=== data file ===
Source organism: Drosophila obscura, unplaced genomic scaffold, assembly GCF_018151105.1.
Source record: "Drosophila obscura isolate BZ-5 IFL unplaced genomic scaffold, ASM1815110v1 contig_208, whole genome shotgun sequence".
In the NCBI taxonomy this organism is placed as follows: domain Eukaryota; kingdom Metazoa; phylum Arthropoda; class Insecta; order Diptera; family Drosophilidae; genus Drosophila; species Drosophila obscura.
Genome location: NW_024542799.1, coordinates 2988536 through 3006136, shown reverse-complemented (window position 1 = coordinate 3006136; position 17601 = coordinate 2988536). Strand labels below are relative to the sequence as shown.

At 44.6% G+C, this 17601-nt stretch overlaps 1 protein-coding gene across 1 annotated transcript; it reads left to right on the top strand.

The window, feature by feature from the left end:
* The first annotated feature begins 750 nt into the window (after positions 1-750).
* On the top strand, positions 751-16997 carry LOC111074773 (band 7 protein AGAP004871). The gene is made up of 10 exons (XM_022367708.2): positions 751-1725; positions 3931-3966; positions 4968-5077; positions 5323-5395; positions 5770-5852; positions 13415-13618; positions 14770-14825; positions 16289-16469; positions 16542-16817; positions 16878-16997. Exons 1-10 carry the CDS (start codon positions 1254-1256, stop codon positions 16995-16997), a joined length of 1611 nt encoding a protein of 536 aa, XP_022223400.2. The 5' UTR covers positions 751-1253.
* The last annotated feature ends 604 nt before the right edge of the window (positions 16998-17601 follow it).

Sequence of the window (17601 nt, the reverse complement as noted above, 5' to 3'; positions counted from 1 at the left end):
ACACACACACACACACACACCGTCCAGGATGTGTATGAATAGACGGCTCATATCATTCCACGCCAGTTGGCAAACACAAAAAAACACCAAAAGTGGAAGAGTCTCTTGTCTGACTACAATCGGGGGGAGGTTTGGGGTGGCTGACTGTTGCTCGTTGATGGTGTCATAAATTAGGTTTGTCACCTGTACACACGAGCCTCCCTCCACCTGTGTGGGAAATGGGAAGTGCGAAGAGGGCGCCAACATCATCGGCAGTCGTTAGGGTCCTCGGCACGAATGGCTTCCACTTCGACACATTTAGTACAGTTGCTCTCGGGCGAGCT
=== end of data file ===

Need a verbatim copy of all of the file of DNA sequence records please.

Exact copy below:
Source organism: Drosophila obscura, unplaced genomic scaffold, assembly GCF_018151105.1.
Source record: "Drosophila obscura isolate BZ-5 IFL unplaced genomic scaffold, ASM1815110v1 contig_208, whole genome shotgun sequence".
In the NCBI taxonomy this organism is placed as follows: domain Eukaryota; kingdom Metazoa; phylum Arthropoda; class Insecta; order Diptera; family Drosophilidae; genus Drosophila; species Drosophila obscura.
Genome location: NW_024542799.1, coordinates 2988536 through 3006136, shown reverse-complemented (window position 1 = coordinate 3006136; position 17601 = coordinate 2988536). Strand labels below are relative to the sequence as shown.

At 44.6% G+C, this 17601-nt stretch overlaps 1 protein-coding gene across 1 annotated transcript; it reads left to right on the top strand.

The window, feature by feature from the left end:
* The first annotated feature begins 750 nt into the window (after positions 1-750).
* On the top strand, positions 751-16997 carry LOC111074773 (band 7 protein AGAP004871). The gene is made up of 10 exons (XM_022367708.2): positions 751-1725; positions 3931-3966; positions 4968-5077; positions 5323-5395; positions 5770-5852; positions 13415-13618; positions 14770-14825; positions 16289-16469; positions 16542-16817; positions 16878-16997. Exons 1-10 carry the CDS (start codon positions 1254-1256, stop codon positions 16995-16997), a joined length of 1611 nt encoding a protein of 536 aa, XP_022223400.2. The 5' UTR covers positions 751-1253.
* The last annotated feature ends 604 nt before the right edge of the window (positions 16998-17601 follow it).

Sequence of the window (17601 nt, the reverse complement as noted above, 5' to 3'; positions counted from 1 at the left end):
ACACACACACACACACACACCGTCCAGGATGTGTATGAATAGACGGCTCATATCATTCCACGCCAGTTGGCAAACACAAAAAAACACCAAAAGTGGAAGAGTCTCTTGTCTGACTACAATCGGGGGGAGGTTTGGGGTGGCTGACTGTTGCTCGTTGATGGTGTCATAAATTAGGTTTGTCACCTGTACACACGAGCCTCCCTCCACCTGTGTGGGAAATGGGAAGTGCGAAGAGGGCGCCAACATCATCGGCAGTCGTTAGGGTCCTCGGCACGAATGGCTTCCACTTCGACACATTTAGTACAGTTGCTCTCGGGCGAGCT